==Early life== Born in Miami Florida, Larry is a proud child of Rhonda Taylor and Larry Butts, both of whom were active in sports and the community. Larry grew up playing youth tackle football, Tennis, Basketball, and also was a part of Troop 204 of the Boys Scouts of America in the Liberty City area. Larry stayed active entering|Miami Jackson Larry continued in sports an activities with being a Football (4 year Letterman) Badminton (4 year Letterman), Tennis (4 year Letterman State qualifier) Track & Field(3 year Letterman). Larry was also a member of the social Organization The Men of Tomorrow. After high school Larry attended Cheyney University were he played Football and Track & Field. In 1990 Larry transferred to Florida State University an Was a part of the Seminole football team. While in Tallahassee Larry coached the local youth football team to 3 league championships. Returning to Miami in 1994 Larry started coaching little league baseball, also was the program director. The next year Larry was given the position of of baseball director/asst. Football coach. Under Larry they had a full season that included 5 baseball teams and 2 softball teams that enjoyed 12 All stars that 4 was from softball. In 1997 Larry was given the opportunity to be the sports director were larry enjoyed winning 4 little league baseball championships, and also coached for 3 pop Warner championships. after that season Larry got the opportunity to coach high were he enjoyed 8 great years, During that time Larry was the head Girls basketball coach were his team kept a team GPA average of a 3.2 and had 7 ladies go to college and as a Defensive line coach 14 young men got a shoot at college. Also while in high school Larry was Head Track & Field coach, during that time Larry had 8 state qualifiers. Larry was also given the opportunity for 2 years to coach the magic city bulls Semi-pro football team while still coaching High School and the Pop Warner Football teams.During this time Larry felt this is were he got most of his experience because of the long challenging hours. A long this time Larry look to further his resume by pursuing the opportunity that presented it self on the college level. After two year as a college recruiter Larry returned to Miami were he returned to the side lines were success continued returning right back to his championship ways going to 2 more pop warner championships one as recent as this past season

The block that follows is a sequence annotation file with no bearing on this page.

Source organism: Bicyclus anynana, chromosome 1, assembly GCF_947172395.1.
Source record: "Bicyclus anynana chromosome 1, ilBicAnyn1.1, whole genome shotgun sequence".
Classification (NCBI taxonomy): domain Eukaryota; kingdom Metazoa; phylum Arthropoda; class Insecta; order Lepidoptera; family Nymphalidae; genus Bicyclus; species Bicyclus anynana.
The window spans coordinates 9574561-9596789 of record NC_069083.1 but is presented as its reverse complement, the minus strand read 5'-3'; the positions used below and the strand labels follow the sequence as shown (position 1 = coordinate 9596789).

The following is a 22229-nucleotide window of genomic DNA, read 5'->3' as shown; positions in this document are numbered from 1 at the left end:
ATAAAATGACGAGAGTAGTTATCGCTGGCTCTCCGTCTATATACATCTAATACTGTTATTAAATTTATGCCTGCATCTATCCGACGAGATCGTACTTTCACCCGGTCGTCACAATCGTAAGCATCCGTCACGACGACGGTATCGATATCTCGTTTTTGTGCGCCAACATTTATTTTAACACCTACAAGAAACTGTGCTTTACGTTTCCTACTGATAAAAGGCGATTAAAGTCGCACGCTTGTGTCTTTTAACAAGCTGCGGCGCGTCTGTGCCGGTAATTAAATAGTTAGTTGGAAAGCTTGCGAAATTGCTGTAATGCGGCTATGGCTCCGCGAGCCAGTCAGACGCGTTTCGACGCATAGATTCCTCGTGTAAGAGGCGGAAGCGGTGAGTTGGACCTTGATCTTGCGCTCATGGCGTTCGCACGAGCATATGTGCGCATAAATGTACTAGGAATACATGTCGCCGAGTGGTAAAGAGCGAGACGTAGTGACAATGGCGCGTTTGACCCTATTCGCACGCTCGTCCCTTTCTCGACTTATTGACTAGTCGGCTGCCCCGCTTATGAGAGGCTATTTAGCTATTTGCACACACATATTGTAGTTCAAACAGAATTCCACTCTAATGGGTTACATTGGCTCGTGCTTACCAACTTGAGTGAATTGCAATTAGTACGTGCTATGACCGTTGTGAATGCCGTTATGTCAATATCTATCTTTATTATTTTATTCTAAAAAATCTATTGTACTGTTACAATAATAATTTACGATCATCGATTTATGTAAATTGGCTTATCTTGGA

College career